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At the 24th km I arrived at Alfriston. Looking at the map the days before I had planned to stop here to refill the water bottle and maybe get some quick food. The village centre is really nice and tiny. I went into the only little shop I saw and bought 1 litre of water, a packet of crisps and a box of jaffa cakes. I had run out of water half an hour earlier so I was quite thirsty and drank half a litre straight away and ate the crisps in two seconds and then started running again. I think I stopped for 5 minutes but it was enough to give me strength. I knew I was over the halfway mark. While running I ate some jaffa cakes. They work really well for me. I carried the packet almost until the end and I ended up having an orange hand at the end.

After 4 more kms and a couple of tough climbs/step I arrived at Exceat. A place I know well as I walked there a couple of times. It is very touristic and was packed with people.IMG_6725

Knowing the area made me fell like I was almost at the end, but the toughest 10 miles were waiting for me. Running up and down the Seven Sisters is really hard. I walked 2 climbs but ran all the others. Very tough after 35k, I cannot imagine how it will be at the end of the SDW50.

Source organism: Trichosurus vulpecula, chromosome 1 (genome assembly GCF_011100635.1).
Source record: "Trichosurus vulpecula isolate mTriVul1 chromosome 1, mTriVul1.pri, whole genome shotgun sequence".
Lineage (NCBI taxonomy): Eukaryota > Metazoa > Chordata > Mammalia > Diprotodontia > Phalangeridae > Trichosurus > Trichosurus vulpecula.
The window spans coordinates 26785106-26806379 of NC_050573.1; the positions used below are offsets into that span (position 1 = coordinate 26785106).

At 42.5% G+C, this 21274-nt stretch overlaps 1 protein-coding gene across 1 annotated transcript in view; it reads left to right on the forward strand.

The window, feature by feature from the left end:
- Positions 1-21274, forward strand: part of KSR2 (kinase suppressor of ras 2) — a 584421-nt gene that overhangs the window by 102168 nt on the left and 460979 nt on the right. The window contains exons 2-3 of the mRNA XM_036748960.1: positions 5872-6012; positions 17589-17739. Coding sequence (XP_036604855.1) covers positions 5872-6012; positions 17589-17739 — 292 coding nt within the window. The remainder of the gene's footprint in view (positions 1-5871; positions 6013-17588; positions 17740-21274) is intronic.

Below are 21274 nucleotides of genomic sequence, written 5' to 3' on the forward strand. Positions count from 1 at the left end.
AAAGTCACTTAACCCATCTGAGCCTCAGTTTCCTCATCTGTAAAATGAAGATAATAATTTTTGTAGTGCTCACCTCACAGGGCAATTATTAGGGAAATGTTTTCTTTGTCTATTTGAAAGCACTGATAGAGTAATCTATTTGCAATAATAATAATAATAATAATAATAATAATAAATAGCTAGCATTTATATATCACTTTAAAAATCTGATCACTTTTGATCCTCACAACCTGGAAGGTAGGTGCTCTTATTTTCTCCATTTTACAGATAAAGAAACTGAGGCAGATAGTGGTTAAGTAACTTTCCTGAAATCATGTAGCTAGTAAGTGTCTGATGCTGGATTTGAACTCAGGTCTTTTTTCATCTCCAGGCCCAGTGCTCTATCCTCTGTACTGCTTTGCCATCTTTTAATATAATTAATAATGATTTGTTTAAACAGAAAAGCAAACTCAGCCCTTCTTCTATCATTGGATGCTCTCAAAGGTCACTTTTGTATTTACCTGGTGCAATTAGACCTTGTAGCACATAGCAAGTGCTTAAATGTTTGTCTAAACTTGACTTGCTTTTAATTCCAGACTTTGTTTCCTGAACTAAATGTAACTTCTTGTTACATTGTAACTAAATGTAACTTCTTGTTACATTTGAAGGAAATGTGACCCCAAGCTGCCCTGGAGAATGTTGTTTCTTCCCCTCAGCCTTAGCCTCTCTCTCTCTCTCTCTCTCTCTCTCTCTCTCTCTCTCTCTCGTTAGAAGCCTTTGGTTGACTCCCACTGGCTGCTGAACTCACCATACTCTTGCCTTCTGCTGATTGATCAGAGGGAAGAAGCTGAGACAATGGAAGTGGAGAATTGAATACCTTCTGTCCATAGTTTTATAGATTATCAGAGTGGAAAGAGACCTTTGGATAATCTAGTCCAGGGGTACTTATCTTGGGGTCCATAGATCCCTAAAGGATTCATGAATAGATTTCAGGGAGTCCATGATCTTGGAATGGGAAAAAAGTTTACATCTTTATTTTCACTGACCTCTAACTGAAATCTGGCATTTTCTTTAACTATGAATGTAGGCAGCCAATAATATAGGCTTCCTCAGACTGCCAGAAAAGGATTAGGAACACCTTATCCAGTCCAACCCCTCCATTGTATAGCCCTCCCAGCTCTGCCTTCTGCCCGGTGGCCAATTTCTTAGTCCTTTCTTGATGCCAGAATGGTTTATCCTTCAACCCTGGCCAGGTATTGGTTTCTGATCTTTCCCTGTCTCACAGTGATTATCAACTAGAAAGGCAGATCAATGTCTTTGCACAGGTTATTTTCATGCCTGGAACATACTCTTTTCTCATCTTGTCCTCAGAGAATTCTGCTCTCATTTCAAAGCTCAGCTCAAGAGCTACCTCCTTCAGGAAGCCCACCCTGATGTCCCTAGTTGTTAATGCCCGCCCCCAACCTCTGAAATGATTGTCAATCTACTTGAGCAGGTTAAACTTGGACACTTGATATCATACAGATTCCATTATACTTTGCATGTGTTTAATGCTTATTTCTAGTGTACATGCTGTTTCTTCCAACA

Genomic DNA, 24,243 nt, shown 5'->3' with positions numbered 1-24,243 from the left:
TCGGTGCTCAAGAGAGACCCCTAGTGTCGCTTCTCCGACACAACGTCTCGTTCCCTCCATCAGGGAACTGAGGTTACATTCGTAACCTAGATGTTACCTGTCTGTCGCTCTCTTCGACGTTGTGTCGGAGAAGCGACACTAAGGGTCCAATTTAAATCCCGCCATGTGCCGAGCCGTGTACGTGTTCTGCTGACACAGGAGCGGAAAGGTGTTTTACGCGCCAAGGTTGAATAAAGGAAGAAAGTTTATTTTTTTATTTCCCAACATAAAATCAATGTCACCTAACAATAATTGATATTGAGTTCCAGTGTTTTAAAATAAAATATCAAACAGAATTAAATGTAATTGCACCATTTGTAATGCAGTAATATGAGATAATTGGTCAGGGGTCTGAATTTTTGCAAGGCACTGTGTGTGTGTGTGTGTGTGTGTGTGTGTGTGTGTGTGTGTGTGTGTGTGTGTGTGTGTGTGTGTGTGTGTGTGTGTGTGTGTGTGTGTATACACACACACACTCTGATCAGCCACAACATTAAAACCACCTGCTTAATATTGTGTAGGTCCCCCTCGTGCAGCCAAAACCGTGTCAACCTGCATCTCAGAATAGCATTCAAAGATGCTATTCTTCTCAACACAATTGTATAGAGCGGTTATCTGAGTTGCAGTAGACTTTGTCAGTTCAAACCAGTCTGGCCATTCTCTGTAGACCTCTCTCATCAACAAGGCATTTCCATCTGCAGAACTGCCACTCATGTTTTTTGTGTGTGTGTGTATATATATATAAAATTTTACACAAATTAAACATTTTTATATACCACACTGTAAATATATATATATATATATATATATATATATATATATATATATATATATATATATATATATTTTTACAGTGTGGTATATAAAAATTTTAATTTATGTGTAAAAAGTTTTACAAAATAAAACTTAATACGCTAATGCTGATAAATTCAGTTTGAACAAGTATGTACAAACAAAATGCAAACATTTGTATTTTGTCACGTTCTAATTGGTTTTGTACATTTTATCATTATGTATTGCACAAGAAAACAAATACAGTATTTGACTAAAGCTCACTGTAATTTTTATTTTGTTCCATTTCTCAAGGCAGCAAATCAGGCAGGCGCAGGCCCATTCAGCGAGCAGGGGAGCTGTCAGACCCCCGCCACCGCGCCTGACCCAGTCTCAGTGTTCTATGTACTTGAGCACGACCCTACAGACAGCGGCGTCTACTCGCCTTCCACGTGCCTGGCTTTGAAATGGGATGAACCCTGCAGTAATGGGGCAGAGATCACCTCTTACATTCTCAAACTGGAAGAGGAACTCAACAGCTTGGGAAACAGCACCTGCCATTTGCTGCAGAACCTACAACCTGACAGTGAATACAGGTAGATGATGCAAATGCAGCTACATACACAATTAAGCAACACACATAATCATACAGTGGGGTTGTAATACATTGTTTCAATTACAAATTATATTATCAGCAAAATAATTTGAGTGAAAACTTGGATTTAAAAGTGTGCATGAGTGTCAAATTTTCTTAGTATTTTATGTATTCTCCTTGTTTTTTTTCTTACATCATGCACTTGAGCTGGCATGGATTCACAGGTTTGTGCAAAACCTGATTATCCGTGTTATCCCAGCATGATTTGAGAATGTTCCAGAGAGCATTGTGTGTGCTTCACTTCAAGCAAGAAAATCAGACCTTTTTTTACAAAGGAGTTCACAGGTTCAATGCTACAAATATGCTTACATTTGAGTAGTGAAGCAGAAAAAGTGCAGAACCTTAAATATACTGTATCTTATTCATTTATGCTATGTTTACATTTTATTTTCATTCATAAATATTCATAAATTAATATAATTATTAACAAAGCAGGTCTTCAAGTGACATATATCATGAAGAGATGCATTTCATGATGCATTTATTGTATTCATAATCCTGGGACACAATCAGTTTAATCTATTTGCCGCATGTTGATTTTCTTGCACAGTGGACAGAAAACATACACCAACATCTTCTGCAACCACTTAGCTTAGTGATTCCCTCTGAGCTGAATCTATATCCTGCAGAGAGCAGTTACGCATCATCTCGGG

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The view from there, even without the sun, is amazing and it makes you forget how tired you are. I finally ran into Eastbourne. Did a couple more kms in town and then stopped. I had run 43.5k in total and I had enough. I wanted food. Unfortunately the town was over crowded due to an airplanes show or something. I was hoping to get a shower on the beach and then go for some fish and chips, but you could hardly walk around. Too many people. I bought a massive cappuccino (proteins!), had a banana and some snacks and drove back home. Happy.

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Overall a very good week. Two nice long runs in the week end, one in good company and one in beautiful settings. I ran a total of 105km. Next week I will rest a bit and then start the build up for the next race in September: the High Weald Challenge 50k.

See you!